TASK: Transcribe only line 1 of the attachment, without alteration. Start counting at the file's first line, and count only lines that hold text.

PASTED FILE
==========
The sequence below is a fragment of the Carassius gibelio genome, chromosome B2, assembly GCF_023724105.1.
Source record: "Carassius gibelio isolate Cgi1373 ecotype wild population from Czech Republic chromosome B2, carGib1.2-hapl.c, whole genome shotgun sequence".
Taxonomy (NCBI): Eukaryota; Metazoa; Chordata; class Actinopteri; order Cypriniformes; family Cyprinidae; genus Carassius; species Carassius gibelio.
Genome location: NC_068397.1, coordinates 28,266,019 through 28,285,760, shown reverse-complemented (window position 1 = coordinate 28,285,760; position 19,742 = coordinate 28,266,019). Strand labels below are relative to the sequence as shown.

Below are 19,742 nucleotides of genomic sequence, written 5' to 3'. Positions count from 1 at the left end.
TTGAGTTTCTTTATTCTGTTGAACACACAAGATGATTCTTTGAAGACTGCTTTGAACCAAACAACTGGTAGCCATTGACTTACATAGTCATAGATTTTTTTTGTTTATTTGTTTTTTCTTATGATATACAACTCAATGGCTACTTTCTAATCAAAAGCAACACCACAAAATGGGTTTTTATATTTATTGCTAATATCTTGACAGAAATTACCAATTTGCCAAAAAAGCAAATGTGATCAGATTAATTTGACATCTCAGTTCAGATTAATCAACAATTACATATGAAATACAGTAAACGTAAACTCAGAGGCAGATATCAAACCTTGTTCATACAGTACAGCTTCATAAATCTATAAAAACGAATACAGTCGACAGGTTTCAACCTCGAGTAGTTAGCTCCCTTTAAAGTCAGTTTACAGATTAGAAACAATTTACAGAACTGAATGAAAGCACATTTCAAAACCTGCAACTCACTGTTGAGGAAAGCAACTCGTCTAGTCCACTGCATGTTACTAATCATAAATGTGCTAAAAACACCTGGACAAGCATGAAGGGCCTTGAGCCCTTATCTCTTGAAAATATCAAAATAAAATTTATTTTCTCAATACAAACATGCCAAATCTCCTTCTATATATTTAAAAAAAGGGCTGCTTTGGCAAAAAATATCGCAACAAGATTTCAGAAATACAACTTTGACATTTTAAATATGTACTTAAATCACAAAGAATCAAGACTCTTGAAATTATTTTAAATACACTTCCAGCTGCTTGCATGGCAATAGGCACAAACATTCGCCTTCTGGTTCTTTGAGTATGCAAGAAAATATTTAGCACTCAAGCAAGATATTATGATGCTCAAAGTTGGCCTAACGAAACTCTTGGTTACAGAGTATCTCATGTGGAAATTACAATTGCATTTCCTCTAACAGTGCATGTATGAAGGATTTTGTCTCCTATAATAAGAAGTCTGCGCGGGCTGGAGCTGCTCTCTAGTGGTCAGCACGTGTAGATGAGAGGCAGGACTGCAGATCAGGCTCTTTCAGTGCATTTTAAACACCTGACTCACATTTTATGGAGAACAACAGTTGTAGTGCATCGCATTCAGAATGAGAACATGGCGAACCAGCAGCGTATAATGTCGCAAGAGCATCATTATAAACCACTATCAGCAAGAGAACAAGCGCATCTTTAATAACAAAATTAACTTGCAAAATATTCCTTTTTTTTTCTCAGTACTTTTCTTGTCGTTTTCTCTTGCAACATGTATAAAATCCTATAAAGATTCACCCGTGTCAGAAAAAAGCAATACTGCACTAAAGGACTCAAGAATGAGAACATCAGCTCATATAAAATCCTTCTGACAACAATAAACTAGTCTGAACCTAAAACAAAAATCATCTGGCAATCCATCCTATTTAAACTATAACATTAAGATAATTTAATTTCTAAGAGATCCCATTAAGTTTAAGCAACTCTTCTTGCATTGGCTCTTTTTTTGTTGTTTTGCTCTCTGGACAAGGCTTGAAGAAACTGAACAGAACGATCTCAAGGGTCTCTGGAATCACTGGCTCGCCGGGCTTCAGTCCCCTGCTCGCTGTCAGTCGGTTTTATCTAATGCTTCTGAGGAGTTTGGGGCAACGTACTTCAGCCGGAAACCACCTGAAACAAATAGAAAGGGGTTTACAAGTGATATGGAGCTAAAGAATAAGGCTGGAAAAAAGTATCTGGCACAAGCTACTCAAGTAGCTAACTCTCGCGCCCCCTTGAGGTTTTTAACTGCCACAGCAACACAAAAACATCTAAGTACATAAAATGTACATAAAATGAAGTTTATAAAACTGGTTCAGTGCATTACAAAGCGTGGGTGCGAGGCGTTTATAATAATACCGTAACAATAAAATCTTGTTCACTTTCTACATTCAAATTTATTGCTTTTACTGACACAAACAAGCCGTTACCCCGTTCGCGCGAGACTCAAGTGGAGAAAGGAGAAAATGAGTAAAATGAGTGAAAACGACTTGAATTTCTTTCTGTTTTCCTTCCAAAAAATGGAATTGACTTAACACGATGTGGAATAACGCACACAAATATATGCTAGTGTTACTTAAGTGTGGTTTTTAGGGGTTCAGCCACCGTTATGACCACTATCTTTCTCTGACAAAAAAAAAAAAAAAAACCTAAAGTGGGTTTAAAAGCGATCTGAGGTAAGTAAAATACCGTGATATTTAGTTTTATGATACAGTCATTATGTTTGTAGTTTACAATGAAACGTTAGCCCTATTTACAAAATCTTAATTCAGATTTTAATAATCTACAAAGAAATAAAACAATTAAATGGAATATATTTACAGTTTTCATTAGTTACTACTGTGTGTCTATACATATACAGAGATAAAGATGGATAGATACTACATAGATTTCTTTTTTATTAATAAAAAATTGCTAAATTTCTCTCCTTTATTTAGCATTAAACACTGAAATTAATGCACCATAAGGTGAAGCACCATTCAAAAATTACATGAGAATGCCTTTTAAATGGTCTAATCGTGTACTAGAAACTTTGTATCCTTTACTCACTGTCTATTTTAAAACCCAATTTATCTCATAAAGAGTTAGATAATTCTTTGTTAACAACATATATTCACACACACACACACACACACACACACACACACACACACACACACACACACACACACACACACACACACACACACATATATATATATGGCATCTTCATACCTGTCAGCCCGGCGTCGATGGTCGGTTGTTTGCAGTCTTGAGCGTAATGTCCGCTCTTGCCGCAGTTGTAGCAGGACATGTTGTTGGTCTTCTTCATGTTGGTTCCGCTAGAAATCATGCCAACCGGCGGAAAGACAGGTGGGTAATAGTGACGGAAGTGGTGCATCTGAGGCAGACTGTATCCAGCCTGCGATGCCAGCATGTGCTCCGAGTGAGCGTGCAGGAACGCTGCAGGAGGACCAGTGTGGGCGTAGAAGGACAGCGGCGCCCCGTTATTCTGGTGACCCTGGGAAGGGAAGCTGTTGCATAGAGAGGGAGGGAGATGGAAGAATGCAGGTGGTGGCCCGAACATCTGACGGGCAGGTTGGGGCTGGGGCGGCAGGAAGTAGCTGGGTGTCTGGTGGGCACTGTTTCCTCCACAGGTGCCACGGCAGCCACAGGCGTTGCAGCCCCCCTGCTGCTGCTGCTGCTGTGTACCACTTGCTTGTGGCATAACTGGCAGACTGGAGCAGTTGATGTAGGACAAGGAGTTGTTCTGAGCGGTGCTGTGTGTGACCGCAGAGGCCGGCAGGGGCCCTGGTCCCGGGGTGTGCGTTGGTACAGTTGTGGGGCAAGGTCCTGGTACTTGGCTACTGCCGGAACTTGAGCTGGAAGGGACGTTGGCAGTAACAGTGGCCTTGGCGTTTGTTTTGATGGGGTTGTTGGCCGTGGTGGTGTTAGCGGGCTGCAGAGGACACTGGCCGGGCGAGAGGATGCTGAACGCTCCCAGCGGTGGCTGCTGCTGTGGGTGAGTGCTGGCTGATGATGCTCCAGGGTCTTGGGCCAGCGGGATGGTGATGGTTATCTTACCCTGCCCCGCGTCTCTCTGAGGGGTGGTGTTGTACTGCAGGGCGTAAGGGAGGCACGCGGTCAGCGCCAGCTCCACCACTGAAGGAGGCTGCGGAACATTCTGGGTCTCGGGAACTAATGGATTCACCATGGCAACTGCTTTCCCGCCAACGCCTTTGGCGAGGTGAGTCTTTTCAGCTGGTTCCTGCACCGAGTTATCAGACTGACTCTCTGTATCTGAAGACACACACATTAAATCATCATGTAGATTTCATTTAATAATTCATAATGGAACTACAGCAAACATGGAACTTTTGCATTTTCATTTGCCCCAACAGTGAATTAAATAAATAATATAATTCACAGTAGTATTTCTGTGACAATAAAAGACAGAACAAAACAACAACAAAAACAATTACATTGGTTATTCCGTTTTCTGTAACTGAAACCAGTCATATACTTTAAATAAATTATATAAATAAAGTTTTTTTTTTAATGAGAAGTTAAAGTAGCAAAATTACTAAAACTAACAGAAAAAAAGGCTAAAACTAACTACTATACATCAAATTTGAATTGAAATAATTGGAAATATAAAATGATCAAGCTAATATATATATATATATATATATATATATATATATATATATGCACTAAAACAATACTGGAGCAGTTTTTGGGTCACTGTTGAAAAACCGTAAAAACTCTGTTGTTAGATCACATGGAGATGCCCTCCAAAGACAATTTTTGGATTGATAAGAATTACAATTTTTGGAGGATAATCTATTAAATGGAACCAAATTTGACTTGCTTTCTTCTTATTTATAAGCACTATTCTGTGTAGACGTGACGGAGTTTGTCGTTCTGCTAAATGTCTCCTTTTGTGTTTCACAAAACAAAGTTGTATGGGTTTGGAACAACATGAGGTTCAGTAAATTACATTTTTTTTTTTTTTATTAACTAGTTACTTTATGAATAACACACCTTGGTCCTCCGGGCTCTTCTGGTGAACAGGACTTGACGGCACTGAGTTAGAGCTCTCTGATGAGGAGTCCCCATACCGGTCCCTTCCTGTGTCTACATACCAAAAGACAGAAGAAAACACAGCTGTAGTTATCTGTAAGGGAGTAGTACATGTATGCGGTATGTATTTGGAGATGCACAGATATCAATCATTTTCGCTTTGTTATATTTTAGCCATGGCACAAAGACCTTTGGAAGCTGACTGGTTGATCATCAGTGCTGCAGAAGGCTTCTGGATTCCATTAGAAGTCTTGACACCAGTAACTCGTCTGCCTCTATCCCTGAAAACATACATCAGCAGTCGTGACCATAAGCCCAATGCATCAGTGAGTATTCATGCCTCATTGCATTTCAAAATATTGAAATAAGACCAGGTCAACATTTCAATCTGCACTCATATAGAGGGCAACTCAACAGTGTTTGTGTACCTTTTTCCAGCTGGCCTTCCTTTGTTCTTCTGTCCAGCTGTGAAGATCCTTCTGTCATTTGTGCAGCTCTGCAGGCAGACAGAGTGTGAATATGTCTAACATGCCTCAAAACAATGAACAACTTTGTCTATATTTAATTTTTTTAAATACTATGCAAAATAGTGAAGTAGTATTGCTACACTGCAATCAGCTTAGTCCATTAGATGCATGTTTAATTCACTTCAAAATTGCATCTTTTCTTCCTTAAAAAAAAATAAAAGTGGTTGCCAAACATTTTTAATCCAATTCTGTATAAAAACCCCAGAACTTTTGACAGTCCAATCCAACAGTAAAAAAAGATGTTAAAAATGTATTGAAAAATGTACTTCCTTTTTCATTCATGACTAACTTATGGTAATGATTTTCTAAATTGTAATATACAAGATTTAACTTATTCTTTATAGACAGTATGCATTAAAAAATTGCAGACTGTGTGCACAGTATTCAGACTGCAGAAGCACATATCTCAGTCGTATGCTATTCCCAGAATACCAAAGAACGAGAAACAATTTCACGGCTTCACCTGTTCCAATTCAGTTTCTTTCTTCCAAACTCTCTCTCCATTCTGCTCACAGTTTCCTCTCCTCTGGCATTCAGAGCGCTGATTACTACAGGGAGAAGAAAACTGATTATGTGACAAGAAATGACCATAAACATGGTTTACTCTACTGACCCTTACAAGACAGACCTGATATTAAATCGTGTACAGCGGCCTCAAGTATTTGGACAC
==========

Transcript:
The sequence below is a fragment of the Carassius gibelio genome, chromosome B2, assembly GCF_023724105.1.